Iraq is pulled in conflicting directions, given its reliance on Iran for trade and electricity resources and a need to improve relations with its Arab Gulf neighbors, which have the investment power. Saudi Arabia and the United Arab Emirates have seen an opportunity to intervene but not with aid or loans or even a central bank deposit to help shore up the currency. Rather, Saudi and Emirati commitments of $6 billion in foreign investments signal confidence in their own development goals.

A more immediate influx of cash, even as a loan, would have done more to ease the government of Iraq’s financial woes. The investment commitment will not be a cure-all for Iraq. But if even partially allocated, it would be more than Iraq’s foreign direct investment net inflows than in the last decade (which have been negative). There is only room for growth from here.

But there is reason for caution and some optimism in these investment agreements.

In 2018, the UAE made similar commitments for $3 billion in investment in Ethiopia, of which $1 billion was dedicated as a central bank deposit. Since then, according to data from fDi Markets, there has been just one investment allocation from a UAE state-related entity: a $28.7 million project by Sanad Aerotech, owned by Mubadala, the Emirati sovereign wealth fund that provides aircraft engine maintenance. The project is in partnership with Ethiopian Airlines. The largest Emirati investment since 2018 has been a private real estate project. In November 2018, a $646 million real estate project by Dubai-based Eagle Hills began constructing an urban mixed-use project.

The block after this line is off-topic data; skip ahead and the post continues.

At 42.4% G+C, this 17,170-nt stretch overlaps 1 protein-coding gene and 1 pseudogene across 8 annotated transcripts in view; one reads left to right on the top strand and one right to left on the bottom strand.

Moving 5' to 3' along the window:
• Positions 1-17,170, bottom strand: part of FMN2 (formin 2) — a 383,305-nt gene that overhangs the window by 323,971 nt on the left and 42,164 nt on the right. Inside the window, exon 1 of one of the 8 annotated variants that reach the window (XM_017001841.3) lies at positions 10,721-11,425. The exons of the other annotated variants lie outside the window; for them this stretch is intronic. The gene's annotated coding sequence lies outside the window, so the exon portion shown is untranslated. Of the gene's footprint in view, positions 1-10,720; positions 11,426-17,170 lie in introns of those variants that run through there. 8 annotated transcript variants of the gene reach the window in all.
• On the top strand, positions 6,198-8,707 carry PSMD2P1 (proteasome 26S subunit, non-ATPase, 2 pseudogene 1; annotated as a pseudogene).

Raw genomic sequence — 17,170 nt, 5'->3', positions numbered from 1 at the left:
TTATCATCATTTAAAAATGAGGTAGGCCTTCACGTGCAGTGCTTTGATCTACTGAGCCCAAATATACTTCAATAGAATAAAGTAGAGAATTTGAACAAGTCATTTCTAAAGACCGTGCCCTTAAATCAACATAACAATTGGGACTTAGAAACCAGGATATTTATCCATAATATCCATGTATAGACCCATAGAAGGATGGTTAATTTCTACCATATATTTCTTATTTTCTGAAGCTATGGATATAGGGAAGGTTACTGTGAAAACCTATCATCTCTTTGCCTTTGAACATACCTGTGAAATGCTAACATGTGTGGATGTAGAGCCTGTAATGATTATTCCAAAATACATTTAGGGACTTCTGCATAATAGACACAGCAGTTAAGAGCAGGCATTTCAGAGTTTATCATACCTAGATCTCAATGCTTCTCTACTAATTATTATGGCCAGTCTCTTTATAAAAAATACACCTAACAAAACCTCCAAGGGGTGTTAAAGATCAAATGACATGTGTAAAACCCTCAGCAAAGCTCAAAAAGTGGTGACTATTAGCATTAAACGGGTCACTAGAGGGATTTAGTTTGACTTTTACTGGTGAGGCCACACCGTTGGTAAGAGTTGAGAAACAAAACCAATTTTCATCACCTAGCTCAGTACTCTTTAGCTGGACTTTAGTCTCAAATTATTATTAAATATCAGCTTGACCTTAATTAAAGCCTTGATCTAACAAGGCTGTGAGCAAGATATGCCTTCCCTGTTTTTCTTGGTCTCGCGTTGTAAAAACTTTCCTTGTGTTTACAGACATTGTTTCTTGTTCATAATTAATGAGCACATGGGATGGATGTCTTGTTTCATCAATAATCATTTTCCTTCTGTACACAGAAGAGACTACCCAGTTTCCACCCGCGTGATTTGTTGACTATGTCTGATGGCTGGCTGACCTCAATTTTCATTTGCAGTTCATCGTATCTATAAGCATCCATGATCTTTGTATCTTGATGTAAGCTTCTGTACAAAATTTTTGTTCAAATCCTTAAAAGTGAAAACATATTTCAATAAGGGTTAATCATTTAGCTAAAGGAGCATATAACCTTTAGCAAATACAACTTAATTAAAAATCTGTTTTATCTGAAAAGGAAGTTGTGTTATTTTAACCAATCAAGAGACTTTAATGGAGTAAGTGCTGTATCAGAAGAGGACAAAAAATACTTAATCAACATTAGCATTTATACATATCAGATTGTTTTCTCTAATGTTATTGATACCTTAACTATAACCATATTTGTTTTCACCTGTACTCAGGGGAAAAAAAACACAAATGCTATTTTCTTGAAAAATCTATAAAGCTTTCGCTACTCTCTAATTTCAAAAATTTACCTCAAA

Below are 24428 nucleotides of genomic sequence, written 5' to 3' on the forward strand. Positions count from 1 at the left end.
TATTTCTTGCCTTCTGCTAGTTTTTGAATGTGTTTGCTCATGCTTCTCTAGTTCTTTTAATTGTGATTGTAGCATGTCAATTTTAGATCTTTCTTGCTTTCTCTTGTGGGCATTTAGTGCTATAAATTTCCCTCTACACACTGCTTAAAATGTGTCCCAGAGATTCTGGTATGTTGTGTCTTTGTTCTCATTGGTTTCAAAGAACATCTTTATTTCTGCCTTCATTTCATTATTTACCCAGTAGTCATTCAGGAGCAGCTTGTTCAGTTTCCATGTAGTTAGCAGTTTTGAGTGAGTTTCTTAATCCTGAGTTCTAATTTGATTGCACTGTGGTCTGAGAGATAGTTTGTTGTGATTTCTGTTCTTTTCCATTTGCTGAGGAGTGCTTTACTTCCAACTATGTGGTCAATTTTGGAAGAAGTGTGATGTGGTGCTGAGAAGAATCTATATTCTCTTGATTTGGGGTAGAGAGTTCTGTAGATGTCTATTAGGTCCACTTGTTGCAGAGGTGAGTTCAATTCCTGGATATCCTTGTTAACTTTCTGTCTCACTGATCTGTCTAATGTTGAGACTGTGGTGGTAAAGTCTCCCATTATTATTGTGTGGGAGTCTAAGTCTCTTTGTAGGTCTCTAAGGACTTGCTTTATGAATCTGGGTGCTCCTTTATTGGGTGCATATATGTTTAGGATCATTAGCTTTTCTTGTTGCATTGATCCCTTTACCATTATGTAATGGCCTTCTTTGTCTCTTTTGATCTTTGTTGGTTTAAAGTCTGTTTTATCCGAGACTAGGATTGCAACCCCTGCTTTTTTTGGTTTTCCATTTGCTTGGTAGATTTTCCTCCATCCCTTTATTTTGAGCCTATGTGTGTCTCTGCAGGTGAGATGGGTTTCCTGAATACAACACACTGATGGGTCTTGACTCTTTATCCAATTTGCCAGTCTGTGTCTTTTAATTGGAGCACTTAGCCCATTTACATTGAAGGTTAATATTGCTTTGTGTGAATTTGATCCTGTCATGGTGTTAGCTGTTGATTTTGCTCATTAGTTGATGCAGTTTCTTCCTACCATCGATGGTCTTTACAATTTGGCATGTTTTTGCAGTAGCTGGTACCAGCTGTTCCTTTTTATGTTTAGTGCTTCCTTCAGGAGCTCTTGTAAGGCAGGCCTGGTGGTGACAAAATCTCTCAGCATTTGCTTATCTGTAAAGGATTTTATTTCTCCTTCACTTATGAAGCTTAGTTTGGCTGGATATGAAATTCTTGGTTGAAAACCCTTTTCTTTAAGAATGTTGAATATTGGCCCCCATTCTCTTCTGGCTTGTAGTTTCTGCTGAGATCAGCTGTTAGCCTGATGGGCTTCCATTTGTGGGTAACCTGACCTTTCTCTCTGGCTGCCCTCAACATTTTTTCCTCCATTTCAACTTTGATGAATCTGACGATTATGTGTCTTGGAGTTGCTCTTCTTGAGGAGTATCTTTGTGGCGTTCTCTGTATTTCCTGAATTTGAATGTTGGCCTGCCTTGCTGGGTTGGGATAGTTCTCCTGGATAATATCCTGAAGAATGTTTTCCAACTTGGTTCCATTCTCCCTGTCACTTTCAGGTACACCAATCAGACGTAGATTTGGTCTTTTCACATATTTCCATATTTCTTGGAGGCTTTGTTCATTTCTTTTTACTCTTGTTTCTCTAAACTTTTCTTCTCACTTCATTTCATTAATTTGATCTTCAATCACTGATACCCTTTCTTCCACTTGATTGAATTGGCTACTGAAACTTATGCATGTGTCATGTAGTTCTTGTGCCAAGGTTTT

The Ethiopian experience with an Emirati investment commitment has shown three things: One, a state commitment to invest is not cash in hand and may take years to bear fruit—even if it is ever delivered in full. Second, it is difficult to allocate or place massive investments in some regional economies, especially those in political crisis or transition. Mubadala, as a sovereign wealth fund, has been given a political directive to invest in Ethiopia but may find it hard to connect with large and suitable local opportunities. And third, sometimes the openings for opportunity come more from private sector actors than state investment vehicles. That’s not a bad thing overall. But it does change the way the recipient government might have input over local development policy in the kinds of jobs created and the kinds of longer-term goals the money can achieve. In the Ethiopian case, the aircraft engine maintenance project is good for higher-skilled labor development and supporting the tourism industry’s expansion. Real estate investment, which is substantially larger, does more to create lower-wage construction jobs and housing that serves a wealthy, small segment of the population.

Iraq’s financing and investment needs are significant. It should accept all the help it can get. Iraq joins a wide slate of regional economies looking to the Gulf for aid and investment, from the Horn of Africa to the Levant. Some of those states are also competitors in the oil and gas business; all are potential markets for energy products. But for Middle Eastern oil exporters to survive the energy transition ahead, there is already an advantage to those that can control and devote resources to alternate and renewable energy—and those states that put their own development needs first.

Karen E. Young is a resident scholar at the American Enterprise Institute, where she studies the political economy of the Middle East with a special focus on Gulf Cooperation Council states.